June 01, 2014

EPA says: Get the carbon out ...

Of old power plants, that is.

The Environmental Protection Agency is announcing a plan to require 30 percent cuts in carbon dioxide emissions from power plants. The wingnuts are already up in arms about it; wonder what they're thinking about the current episode of Cosmos, in which Neal deGrasse Tyson entirely focused on the issue of global warming.

Here's the key graf:
The rule, which is expected to be final next year, will set the first national limits on carbon dioxide, the chief gas linked to global warming from the nation's power plants. They are the largest source of greenhouse gases in the U.S., accounting for about a third of the annual emissions that make the U.S. the second largest contributor to global warming on the planet.
Yes, wingnuts, I know we're No. 2 after China.

I also have known, long before Paul Krugman said so, that the World Trade Organization appears to allow carbon tariffs on imports as long as a country has a similar rate on an internal carbon tax.

Not that I think for a minute Obama is actually thinking about such a move, "free but not fair" trader that he is. But, if he were? It would be great if he'd already started US power plants down the road to being at least somewhat greener. This would give us a head start on China when implementing such a tariff.

And, this shouldn't be that hard. We're partway there already:
EPA data shows that the nation's power plants have reduced carbon dioxide emissions by nearly 13 percent since 2005, or about halfway to the goal the administration will set Monday. The agency is aiming to have about 25 percent cut by 2020.
ABC references unnamed "experts" as saying the rest could be a lot harder.

Really? Why don't we identify a few of these "experts"?

Here in Texas, because of the amount of old, dirty coal-fired plants, the emissions cuts requirements (which vary by state) are 39 percent. Hey, wingnuts, there's a simple answer. Tricky Ricky Perry likes to tout Texas' progress on wind power. Where's the similar progress on solar?

And, speaking of Tricky Ricky, he's not this stupid. He knows the regulations are about CO2, not generic "pollution":
“President Obama’s decision to impose drastic new restrictions on America’s energy industry is the most direct assault yet on the energy providers that employ thousands of Americans, and fuel both our homes and our nation’s economic growth. Americans have seen the disastrous results of federal mandates with Obamacare, and these rules will only further stifle our economy’s sluggish recovery and increase energy costs for American families. If President Obama is truly interested in an “all-of-the-above” energy strategy, he would do well to look to states like Texas that have seen tremendous success at diversifying energy sources while protecting the environment from harmful pollutants.”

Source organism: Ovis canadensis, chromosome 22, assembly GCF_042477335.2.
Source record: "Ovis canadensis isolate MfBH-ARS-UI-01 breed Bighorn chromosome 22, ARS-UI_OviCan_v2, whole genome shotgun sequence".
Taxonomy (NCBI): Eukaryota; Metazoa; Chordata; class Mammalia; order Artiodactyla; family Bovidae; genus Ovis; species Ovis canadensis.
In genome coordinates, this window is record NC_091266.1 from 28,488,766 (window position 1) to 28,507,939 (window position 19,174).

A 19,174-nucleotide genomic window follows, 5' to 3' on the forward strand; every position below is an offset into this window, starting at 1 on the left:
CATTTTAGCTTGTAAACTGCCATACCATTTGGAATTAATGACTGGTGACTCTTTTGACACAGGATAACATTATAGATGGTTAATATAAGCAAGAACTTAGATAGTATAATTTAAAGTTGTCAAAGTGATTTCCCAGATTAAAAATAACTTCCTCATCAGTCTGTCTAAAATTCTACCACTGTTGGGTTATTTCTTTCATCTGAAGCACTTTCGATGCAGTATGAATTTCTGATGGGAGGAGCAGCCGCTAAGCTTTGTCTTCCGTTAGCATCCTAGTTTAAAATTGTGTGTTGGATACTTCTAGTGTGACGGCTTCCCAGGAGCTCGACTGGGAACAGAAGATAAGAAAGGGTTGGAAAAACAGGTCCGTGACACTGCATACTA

The air Texans breathe today is cleaner than it was in 2000, even as our population has grown by nearly 5.2 million people. Furthermore:

• Over the last 10 years, Texas has added more than twice the jobs of any other state;
• Statewide, from 2000-2012, nitrogen oxide levels from industrial sources were reduced by 62.5 percent; and
• From 2000-2012 ozone levels were reduced by 23 percent, a 12 percent greater reduction than the national average.
First, if you were really interested in positioning Texas for the future, and avoiding the possibility of Houston being partially underwater in 50 years, you'd support this move and push to ramp up solar power.

Second, as noted, this isn't about pollution in general.

Third, on ozone, congratulations. That's because Texas had a worse starting point than a lot of states.

Fourth, none of this has to do with the primarily minimum-wage, no-benefits jobs you've "created."

===

Update, June 17: It appears that, beyond nearly half the goal already being baked into the plan, there was other Team Obama EPA flim-flammery. In other words, the EPA once again removed the false teeth from its proposal. Not surprising for an agency that, even as part of "the most non-transparent administration in history," has a problem with lack of transparency.

3 comments:

Simon said...

While I see glimmers of hope with this and in China

https://www.chinadialogue.net/blog/7020-How-to-interpret-China-s-talk-of-a-carbon-cap-/en

-and lets not fool ourselves what you 2 decide everyone else will need to follow- but I just don't see any happy endings.

Your wingnuts are a cut above everyone elses -we do have a prime minister trying his best to keep up- and the others are either too rich or stupid to want to change either.

I imagine Australia is very much like Texas in many ways: lots of sun, not much water and makes too much money from fossil fuels.

Pity that we might not have enough money to try to convert, by the time we are actually forced too.

BTW our Prime wingnut is headed your way and have just raised our minimum wage by $18 a week.

Gadfly said...

West Texas is that way on climate. Steppe-type plains, transitioning to semi-desert, then desert in the southwest. East Texas is like the US South -- live oak trees, Spanish moss, humidity.

And, yes .... as I recall, Australia is actually No. 1 per capita in carbon emissions in the world.

==

A carbon tariff forces others to follow, unless they figure the price is cheap enough not to bother. Hence, if the US cleans up its own power plants first, it can set an internal carbon tax high enough to create a high carbon tariff.

Simon said...

We can hope but what happens if Hilary doesn't win? Will the same thing happen as did here and conservatives gut any moves on the right direction.